By all accounts, cycling champion Lance Armstrong will tell Oprah Winfrey he's a cheater when his taped television interview airs Thursday night. By now, few will be shocked by that revelation.

We've dealt with famous cheaters before -- in sports, in the political world, in corporate boardrooms, in life. And, in many instances, we have forgiven and moved on. But Armstrong, who was stripped of his seven Tour de France titles by the sport's governing body following last year's release of a damning 1,000-page report by the U.S. Anti-Doping Agency, is a special case. Most other cheaters manage to keep the blast radius of their indiscretions confined to a few close colleagues and family members. Armstrong damaged careers and reputations, perhaps even destroyed some, in his quest to keep his use of performance-enhancing drugs from becoming public.

One was Betsy Andreu, the wife of a former teammate. She and her husband, Frank, testified under oath that they once heard Armstrong tell a doctor that he used EPO, HGH and steroids. A presumed Armstrong associate subsequently left her a phone message, Betsy testified, saying: "I hope somebody breaks a baseball bat over your head."

Another was Greg LeMond, a three-time Tour de France champion, who once suggested that Armstrong's comeback from testicular cancer to a series of Tour titles was either a miracle or "the greatest fraud" even perpetrated on the public. Armstrong used his influence to get LeMond's brand of bicycles dropped from the Trek corporate family, literally costing LeMond millions of dollars.

Many other stories are out there, but this is the gist: Armstrong's take-no-prisoners approach to protecting his all-encompassing lie disgraced, intimidated and harmed other people.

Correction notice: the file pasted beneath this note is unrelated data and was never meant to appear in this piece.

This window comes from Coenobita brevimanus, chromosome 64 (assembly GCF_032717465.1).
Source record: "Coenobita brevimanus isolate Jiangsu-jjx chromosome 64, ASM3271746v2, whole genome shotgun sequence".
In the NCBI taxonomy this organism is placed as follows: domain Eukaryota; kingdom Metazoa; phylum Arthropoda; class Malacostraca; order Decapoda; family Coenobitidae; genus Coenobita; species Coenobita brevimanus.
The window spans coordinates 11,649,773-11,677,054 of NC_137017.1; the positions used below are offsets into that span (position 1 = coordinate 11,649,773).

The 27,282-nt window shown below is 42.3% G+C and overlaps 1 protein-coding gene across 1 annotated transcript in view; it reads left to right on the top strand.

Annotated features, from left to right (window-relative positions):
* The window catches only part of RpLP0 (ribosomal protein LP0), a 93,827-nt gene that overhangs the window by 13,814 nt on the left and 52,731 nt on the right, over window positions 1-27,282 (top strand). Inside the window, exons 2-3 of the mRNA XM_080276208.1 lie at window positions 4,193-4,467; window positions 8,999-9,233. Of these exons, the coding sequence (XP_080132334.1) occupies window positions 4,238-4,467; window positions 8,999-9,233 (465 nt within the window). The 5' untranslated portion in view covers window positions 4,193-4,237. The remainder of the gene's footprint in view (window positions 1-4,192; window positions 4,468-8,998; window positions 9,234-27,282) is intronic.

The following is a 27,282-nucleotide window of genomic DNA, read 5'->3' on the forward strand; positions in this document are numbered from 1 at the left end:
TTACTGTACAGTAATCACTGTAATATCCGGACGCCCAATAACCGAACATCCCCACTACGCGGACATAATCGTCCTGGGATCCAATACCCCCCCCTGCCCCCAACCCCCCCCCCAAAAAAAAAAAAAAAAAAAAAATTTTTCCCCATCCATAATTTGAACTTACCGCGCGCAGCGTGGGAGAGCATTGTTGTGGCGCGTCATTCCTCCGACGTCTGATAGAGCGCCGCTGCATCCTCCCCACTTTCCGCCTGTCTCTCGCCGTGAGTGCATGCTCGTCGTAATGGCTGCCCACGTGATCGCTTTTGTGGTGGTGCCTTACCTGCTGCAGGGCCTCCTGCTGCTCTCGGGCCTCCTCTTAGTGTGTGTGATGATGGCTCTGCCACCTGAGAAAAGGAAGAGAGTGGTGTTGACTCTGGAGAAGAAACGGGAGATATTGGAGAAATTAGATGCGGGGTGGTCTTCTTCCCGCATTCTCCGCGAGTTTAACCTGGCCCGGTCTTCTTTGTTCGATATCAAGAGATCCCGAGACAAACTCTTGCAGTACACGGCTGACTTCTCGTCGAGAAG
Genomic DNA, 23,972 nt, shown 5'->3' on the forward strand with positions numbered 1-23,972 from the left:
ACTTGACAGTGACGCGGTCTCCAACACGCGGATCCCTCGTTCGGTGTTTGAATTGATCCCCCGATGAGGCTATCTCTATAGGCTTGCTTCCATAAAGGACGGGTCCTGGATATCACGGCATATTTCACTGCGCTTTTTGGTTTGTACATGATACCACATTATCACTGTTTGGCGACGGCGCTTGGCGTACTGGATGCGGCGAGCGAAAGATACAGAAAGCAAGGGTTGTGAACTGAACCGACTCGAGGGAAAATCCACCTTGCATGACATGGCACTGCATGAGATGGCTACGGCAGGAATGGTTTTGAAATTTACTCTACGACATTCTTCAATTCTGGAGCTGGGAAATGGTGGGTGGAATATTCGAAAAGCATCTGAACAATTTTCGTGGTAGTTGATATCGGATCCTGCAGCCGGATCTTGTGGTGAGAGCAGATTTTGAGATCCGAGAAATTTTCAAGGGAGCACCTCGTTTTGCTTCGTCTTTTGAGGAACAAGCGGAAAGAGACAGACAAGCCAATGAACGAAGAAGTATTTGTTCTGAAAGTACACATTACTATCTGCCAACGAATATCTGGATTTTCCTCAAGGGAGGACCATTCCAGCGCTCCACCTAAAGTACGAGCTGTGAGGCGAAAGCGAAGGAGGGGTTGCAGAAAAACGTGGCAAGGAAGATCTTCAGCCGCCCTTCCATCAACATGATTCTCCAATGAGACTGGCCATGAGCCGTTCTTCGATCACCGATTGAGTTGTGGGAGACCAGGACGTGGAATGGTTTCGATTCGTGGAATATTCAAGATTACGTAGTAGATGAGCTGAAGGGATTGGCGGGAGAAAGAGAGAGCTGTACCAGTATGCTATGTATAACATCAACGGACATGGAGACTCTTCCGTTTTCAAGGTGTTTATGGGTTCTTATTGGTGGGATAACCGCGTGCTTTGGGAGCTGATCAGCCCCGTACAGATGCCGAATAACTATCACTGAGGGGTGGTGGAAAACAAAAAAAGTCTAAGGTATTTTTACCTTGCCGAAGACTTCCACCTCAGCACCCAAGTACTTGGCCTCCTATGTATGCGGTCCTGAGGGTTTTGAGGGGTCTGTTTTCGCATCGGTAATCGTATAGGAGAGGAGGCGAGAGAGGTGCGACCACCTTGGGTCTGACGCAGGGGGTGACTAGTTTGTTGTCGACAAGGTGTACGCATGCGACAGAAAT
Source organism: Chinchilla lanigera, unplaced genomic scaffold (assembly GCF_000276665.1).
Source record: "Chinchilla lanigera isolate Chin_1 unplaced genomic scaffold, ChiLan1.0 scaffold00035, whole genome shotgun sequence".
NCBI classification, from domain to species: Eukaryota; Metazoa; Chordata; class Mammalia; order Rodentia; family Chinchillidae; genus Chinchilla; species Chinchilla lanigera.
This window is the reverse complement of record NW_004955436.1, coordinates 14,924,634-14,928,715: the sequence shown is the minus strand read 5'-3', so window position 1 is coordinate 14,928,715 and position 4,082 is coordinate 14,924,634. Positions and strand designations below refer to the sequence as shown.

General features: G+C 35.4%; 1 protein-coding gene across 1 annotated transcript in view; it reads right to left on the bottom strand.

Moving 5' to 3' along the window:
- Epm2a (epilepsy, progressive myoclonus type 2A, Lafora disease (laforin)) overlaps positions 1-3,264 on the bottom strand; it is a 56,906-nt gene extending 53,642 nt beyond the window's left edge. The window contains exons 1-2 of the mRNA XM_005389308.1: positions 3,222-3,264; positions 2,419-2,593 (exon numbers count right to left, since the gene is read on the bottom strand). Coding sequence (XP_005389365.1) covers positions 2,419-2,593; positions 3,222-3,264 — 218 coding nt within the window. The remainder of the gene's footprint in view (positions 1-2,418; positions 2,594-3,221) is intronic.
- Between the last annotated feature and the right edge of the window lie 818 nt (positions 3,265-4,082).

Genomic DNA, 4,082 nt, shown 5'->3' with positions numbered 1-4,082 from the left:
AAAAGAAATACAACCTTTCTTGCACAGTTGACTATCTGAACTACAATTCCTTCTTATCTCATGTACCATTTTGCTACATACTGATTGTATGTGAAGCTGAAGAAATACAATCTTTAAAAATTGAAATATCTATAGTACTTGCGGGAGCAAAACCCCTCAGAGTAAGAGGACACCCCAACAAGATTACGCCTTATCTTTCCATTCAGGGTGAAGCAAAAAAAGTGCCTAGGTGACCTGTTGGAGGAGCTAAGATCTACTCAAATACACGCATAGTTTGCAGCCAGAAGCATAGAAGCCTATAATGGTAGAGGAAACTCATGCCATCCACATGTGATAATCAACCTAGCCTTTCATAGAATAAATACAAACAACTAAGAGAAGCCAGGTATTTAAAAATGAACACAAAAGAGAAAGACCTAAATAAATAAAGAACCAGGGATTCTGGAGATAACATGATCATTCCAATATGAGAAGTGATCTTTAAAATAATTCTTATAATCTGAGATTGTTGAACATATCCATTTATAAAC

Now we will hear from a presumably chastened Armstrong -- chastened not by overpowering guilt but by overpowering evidence. Armstrong is probably preparing to launch the Lance Redemption Tour, a PR blitz designed to restore his name sufficiently enough for him to resume competition or, more likely considering his age, be able to trade again on his ill-gotten fame.

Corporations that might consider investing in Armstrong's comeback should reflect on the statement that Baseball Hall of Fame voters made last week: They refused to induct a collection of newly eligible former stars whose achievements were tainted by steroid use or strong, persistent rumors of steroid use. Giving players like Barry Bonds and Mark McGwire a pass would essentially tell the world that the steroids may in fact have been worth it.

That's what Lance Armstrong will have conveyed if he ends up on the equivalent of a Wheaties box sometime down the road.

Armstrong is not the only guilty party here. Some have suggested that cycling's governing body was complicit in Armstrong's long-running scam. If so, we should be encouraged by the fact that, if that's the case, the International Olympic Committee may well dump cycling from the Games.

Cynics will say there's no way to end this kind of cheating in sports. We say they're right if the Lance Armstrong charade finds a new audience. The baseball writers who vote on Hall of Fame inductions have no interest in furthering this insult to fair play, and the IOC shouldn't either. What about the rest of us?